Straight to the Outsource

Feeling the crunch? Then it may be time to look outside your company for help.
Magazine Contributor
3 min read

This story appears in the September 2003 issue of Entrepreneur. Subscribe »

Imagine that a sales genie hovers at the perimeter of your abundant inbox and offers to grant you three wishes: lower overhead, less trifling-matter management and more sales. You'd likely invite said sprite to take a load off and sit a spell, right? Well, outsourcing your sales function may be just the sprinkle of sales magic your company needs right now. Read on for an over-view on determining if outsourcing is right for your business.

  • Bottom-line booster: Salaries and benefits are enormous expenses for any business. "Outsourcing allows your company to eliminate many of the costs associated with an in-house sales division," says Peter Groop, president of Fusion Sales Partners, a provider of outsourced sales teams in Baltimore. Groop adds that outsourcing permits a company to reinvest a greater percentage of its revenues back into the business. Less quantifiable but equally powerful, using an outside team lets executives laser focus on products and service, rather than employee management.
  • Affordability factor: You're paying for performance, so make sure to select the right provider. "Outsourcing should be far more affordable than operating an in-house sales department," advises Groop.

David Gumpert, an expert on small business and entrepreneurship and the author of How to Really Start Your Own Business (Lauson Publishing), says that companies selling lower-priced items are better served by the capabilities of outsourcing. "A $30 widget," he says, "would be much more appropriate for outsourcing than a $30,000 piece of machinery." The reason is the commission paid on each item-about 10 percent of the sales price. So a $30 item would require a $3 payout, but a $30,000 item would cost $3,000 in commissions. Also, selling higher-priced items requires a specialized level of expertise, one that may not be easily bought on the open market.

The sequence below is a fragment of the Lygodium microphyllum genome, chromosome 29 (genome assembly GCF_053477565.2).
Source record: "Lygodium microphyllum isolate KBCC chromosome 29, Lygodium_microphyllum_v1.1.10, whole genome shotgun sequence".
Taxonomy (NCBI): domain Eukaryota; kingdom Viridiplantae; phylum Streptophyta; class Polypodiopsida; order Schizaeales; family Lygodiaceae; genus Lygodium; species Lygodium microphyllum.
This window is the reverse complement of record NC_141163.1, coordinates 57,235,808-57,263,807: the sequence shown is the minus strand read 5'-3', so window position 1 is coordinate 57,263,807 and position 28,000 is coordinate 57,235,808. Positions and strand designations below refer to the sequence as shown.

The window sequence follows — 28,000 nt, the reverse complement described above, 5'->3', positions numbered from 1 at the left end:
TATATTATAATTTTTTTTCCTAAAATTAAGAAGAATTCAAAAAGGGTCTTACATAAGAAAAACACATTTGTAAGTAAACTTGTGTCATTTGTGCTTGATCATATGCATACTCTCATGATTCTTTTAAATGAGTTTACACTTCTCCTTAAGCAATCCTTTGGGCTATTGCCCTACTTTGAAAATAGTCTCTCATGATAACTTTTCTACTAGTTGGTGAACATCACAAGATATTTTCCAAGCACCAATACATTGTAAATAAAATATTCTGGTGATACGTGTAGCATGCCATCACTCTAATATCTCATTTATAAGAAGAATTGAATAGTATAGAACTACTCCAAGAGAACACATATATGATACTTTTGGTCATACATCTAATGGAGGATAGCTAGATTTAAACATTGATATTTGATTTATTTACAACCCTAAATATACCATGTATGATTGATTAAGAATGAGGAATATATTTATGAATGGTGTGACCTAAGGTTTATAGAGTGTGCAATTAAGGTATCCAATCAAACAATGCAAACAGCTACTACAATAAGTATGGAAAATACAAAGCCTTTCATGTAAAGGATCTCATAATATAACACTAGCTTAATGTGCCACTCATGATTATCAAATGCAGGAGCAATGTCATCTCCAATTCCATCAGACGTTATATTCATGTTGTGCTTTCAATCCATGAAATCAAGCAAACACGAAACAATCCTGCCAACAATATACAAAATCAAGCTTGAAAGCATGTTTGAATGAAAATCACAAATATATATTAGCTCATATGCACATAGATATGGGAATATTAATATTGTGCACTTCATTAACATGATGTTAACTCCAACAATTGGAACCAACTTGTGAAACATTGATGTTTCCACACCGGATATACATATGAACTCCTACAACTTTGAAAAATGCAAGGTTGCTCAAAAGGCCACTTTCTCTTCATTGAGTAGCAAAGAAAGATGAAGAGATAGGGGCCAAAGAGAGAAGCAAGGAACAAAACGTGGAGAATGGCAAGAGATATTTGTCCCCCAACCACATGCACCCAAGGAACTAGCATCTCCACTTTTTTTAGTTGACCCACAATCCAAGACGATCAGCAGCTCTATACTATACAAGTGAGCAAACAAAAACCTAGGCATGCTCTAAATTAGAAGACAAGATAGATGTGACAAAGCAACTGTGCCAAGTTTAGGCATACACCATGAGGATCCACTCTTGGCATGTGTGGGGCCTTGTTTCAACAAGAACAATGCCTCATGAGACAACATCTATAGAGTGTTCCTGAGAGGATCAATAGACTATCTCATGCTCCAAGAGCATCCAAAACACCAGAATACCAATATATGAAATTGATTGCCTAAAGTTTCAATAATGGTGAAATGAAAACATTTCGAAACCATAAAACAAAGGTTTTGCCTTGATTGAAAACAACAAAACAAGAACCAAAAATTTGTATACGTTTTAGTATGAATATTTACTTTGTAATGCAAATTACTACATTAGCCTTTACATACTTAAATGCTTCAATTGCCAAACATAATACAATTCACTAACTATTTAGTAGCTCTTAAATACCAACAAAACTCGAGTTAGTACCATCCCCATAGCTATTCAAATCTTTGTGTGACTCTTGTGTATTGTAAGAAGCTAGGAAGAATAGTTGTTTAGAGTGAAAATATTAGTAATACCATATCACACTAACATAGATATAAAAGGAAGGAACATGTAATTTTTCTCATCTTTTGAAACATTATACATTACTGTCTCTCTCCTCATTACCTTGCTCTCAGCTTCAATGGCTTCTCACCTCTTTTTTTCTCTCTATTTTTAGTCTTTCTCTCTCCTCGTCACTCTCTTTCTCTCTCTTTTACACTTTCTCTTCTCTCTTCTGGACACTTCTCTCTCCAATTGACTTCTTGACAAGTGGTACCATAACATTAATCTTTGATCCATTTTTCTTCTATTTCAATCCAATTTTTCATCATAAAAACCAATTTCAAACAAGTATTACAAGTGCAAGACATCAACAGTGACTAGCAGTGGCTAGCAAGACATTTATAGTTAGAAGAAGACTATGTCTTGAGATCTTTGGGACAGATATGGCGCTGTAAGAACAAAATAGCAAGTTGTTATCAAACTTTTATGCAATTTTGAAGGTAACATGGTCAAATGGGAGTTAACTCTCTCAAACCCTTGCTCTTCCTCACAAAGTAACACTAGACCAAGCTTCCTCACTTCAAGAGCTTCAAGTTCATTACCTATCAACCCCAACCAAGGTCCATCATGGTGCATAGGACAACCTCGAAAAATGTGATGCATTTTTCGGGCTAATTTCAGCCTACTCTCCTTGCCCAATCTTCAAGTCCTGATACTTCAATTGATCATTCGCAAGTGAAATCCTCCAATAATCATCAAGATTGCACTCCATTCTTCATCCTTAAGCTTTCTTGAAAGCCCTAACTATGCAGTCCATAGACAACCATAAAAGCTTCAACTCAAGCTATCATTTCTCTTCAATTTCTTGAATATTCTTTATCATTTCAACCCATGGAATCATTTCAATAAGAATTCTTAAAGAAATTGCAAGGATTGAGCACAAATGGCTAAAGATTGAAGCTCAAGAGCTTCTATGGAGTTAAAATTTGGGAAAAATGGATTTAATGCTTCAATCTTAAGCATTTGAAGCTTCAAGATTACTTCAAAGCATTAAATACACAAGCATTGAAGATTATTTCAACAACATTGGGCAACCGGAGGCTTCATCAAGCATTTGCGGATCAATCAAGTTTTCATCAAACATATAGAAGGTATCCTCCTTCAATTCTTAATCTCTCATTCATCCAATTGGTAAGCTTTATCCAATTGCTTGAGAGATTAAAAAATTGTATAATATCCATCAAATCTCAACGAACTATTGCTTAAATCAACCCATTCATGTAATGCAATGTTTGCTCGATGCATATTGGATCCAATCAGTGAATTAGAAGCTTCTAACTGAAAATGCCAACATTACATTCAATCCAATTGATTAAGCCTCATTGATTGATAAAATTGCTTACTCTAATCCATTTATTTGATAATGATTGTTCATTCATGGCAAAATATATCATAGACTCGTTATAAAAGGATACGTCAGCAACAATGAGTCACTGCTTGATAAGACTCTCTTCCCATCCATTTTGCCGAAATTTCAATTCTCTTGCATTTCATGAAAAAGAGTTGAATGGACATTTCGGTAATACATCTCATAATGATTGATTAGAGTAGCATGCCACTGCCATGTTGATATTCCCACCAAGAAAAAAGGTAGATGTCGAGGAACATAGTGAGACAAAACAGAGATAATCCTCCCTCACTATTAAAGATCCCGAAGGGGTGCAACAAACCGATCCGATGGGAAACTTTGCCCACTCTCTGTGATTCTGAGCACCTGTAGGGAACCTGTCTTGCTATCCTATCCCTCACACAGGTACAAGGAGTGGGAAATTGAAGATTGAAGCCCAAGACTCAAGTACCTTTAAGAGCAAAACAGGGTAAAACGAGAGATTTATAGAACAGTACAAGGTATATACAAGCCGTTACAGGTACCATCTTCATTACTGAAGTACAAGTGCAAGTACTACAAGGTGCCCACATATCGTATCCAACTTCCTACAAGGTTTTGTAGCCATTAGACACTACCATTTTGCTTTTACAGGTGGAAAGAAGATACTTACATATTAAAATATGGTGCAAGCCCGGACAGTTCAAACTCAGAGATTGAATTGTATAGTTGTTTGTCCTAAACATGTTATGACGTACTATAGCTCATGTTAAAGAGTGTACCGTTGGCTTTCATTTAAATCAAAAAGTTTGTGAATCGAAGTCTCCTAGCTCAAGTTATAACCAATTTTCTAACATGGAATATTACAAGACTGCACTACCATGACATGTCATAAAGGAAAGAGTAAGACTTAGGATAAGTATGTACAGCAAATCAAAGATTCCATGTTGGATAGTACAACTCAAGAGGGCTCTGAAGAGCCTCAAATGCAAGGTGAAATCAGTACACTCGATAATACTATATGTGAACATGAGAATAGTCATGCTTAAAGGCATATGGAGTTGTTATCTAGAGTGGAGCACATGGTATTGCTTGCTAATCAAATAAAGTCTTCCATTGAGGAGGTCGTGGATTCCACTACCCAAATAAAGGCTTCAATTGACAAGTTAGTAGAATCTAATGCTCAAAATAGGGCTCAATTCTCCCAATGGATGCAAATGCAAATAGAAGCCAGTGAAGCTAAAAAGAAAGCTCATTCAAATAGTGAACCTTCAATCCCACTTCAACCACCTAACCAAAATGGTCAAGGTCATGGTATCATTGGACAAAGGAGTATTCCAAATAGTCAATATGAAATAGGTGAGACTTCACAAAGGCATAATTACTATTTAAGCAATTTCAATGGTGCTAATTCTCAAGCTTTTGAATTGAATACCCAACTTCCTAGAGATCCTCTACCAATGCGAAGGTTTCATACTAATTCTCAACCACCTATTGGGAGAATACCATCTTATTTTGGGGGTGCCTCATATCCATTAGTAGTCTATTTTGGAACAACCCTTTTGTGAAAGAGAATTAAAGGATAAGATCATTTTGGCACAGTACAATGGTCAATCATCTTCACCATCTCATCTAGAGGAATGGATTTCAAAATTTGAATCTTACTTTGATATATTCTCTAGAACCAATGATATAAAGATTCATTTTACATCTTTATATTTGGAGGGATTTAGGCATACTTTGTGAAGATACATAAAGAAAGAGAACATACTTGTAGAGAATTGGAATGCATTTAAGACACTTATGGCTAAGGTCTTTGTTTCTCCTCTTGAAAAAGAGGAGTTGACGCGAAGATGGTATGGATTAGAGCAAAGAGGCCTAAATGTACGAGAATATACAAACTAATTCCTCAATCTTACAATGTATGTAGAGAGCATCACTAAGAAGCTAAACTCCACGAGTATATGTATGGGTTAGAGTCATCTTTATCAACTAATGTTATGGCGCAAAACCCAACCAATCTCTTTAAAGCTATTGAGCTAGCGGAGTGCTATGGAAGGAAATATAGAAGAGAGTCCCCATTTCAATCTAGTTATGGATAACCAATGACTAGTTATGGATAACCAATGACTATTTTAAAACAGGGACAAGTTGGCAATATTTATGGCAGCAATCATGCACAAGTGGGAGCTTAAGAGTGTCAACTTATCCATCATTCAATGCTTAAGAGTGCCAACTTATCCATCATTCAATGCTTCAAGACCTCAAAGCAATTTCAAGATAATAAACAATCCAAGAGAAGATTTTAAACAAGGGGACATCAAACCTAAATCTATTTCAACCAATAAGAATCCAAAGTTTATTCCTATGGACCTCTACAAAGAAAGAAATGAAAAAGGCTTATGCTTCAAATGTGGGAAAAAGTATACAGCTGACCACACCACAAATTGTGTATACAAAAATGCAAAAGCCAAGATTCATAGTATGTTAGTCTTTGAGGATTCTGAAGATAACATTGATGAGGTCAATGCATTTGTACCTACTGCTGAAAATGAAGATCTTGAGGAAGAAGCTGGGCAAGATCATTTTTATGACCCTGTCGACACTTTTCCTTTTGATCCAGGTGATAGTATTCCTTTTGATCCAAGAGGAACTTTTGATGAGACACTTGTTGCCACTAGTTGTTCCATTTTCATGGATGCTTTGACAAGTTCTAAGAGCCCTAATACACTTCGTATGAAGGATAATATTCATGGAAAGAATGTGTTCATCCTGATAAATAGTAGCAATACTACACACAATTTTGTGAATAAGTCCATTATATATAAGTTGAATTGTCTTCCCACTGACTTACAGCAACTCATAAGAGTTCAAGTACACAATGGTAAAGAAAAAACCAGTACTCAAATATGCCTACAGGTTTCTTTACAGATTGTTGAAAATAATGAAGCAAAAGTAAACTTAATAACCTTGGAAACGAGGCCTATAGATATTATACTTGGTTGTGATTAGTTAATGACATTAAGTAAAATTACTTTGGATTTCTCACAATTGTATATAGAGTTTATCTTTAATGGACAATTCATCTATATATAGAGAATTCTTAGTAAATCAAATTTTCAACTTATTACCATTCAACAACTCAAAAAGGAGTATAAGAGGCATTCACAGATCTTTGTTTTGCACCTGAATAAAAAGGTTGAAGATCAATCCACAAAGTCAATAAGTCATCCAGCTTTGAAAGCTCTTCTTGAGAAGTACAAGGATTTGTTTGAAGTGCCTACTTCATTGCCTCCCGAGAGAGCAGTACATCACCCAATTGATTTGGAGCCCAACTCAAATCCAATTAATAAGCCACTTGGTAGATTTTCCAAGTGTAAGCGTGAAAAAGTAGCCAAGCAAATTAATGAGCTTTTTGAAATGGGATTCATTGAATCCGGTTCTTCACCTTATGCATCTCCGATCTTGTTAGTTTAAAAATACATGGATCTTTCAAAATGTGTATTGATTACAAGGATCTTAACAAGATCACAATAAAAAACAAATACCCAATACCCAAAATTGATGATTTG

• Finding the right talent fit: You're used to researching any other business decision, so start your due diligence on sales providers the same way-talk with colleagues, do online research and keep up on trends through the business press. Groop advises that entrepreneurs ask four questions of potential providers in order to narrow the field: Do you operate on a 100 percent variable cost basis? Will my sales team represent other clients? How will you integrate the team into my existing corporate structure? Will the team assigned to me consist of proven sales professionals?

Be sure to seek out the provider's references, Gumpert adds. For leads on providers, trade organizations and your local chamber of commerce are good resources. And don't forget about using the Web to find talent as well. Turn to "Net Profits" on page 44 for more on Web outsourcing.

Ready to take the plunge into outsourcing? Here are a few ways to prepare, courtesy of Derrick B. Paine, president of sales outsourcing company Virtual Performance Force Inc. in Tujunga, California:

  • Define your needs.
  • Prepare a brief history of your company as a whole and sales operations specifically.
  • Develop a best-case and worst-case "guesstimate" of sales acquisition costs.
  • Interview outsourcing companies to identify a short list of those that can meet your needs.
  • Create a confidentiality agreement so you can enter into candid, full-disclosure discussions.
  • Outline current and future sales plans and goals.
  • Identify your competitors.
  • List your strengths, weaknesses, opportunities and threats.
  • Cite reasons you believe your company is and will be successful in its sales strategies.

Kimberly L. McCall (aka Marketing Angel) is the president of McCall Media & Marketing Inc. (www.marketingangel. com), a business communications firm in Durham, Maine.


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